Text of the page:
I will post a summary of the three visits, once I obtain the results from Ken. Our thanks to Andrew, for allowing us to ring at this very interesting little island.
Head Wildfowl Ranger and Boatman - Andrew Speer with young Sandwich Tern
Inch Island, County Donegal - (22 Jun 2016)
Young Sandwich Tern - Inch Island, County Donegal (22 Jun 2016)
|Buzzard Chicks Ringed|
On Thursday 23rd June, Eimear Rooney, of the Northern Ireland Raptor Study Group (NIRSG), along with Adam McClure, met up with me to ring Buzzard chicks at some of the tree nests that I have been following this summer. Neither of them carry out any cliff work to ring chicks, so none of these sites were included.
Eimear has been studying Buzzards in Northern Ireland for several years, which includes the 'metal-ringing' of youngsters, along with the addition of coloured 'wing-tags' bearing a number or a letter and fitted onto chicks large enough to take them. Eimear allowed me the privilage, to 'metal-ring' these birds as part of my training.
In all, 14 youngsters were processed during the day. Time didn't allow for all nests to be visited. A couple of other nests, could not be attempted, as the young were too big and 'branching out', or the trees were too risky for climbing.
One Buzzard nest turned out to be something special. I had checked the site a couple of weeks back. Although at the time, no young could be seen, it was obvious that there was at least one chick, going by the droppings on and below the nest, also by the prey debris present.
On our arrival, three large youngsters could clearly be seen standing on the nest. I took out my camera and zoomed in. I saw a fourth chick and possibly a fifth, which to the three of us, was probably unlikely. You can imagine our surprise, when Adam reached the nest with the use of climbing irons, shouting out - there's six!!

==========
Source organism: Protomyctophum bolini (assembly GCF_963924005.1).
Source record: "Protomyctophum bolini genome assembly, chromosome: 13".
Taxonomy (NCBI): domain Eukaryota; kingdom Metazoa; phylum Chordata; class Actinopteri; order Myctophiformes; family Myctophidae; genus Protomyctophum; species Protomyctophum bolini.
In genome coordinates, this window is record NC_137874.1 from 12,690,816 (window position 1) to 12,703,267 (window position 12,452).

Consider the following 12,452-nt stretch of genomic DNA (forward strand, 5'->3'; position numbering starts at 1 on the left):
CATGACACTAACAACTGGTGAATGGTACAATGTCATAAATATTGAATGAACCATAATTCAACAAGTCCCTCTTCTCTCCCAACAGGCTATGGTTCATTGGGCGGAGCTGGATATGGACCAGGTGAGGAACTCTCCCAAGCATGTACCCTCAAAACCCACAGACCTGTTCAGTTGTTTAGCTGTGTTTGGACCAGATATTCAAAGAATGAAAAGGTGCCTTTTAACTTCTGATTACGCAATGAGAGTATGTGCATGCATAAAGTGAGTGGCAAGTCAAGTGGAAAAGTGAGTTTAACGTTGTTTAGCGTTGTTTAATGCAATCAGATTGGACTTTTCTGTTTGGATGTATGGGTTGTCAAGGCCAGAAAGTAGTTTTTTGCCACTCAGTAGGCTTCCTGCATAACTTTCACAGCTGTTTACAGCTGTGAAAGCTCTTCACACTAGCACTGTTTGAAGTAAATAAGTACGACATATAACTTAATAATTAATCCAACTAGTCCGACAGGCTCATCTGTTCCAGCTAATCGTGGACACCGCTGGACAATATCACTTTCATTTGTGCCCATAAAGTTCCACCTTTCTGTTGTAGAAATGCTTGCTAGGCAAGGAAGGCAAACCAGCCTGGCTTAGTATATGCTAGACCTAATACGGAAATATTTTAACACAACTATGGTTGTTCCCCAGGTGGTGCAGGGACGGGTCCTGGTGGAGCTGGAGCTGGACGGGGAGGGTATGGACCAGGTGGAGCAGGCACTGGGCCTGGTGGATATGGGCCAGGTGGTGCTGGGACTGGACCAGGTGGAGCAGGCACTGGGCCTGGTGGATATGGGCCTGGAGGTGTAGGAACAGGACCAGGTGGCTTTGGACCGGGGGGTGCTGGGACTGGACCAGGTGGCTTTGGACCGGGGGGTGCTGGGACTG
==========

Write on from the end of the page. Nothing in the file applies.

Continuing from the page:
Lowering these down in two sets of three, Eimear began the task of processing them, by which time three adults were now in the air, alarm calling. This confirmed the presence of two females. We'll never know, whether the females laid their eggs and incubated them side by side, or laid them as one clutch and took turns at incubation.
One chick, was slightly too small for a 'wing-tag' to be fitted, but the nest was easily the highlight of the day. This is the second Buzzard nest to be recorded with six young in Northern Ireland, the first being at Mount Stewart in County Down last year. Normally, Buzzards would fledge one to three, occasionally four chicks, but two six's in two years is quite something.
Three Buzzard Chicks Old Enough to Branch Out - (21 Jun 2016)
Adam McClure Did all the Climbing - (23 Jun 2016)
Eimear Hard at Work Processing Two Chicks - (23 Jun 2016)
Head Shot of Young Buzzard Chick - (23 Jun 2016)
Buzzard Chick With 'Wing-tag' Fitted - (23 Jun 2016)
The Surprise View Adam Got at the Nest - (23 Jun 2016)
(Photo Courtesy of Adam McClure)
The Six Chicks Ready to be Replaced into Their Nest - (23 Jun 2016)
Eimear (Looking Like a Proud Mum) - (23 Jun 2016)
My thanks to Eimear and Adam, for coming to ring these Buzzard youngsters. If any of the chicks are found after fledging, I'll post these stories on the Blog. My thanks also go to landowners for their permission to allow direct visits to the nests. No names can be given, to safeguard the locations.